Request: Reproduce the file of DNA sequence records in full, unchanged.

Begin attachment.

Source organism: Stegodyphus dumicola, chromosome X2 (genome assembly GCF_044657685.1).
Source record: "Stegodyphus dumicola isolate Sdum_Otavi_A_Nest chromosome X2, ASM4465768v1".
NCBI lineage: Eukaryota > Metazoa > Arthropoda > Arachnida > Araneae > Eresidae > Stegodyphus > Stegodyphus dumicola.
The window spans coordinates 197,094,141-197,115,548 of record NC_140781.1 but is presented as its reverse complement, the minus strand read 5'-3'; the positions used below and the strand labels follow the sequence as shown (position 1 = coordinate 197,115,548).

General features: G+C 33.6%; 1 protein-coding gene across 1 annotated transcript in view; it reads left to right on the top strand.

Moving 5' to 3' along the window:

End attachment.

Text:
Source organism: Stegodyphus dumicola, chromosome X2 (genome assembly GCF_044657685.1).
Source record: "Stegodyphus dumicola isolate Sdum_Otavi_A_Nest chromosome X2, ASM4465768v1".
NCBI lineage: Eukaryota > Metazoa > Arthropoda > Arachnida > Araneae > Eresidae > Stegodyphus > Stegodyphus dumicola.
The window spans coordinates 197,094,141-197,115,548 of record NC_140781.1 but is presented as its reverse complement, the minus strand read 5'-3'; the positions used below and the strand labels follow the sequence as shown (position 1 = coordinate 197,115,548).

General features: G+C 33.6%; 1 protein-coding gene across 1 annotated transcript in view; it reads left to right on the top strand.

Moving 5' to 3' along the window: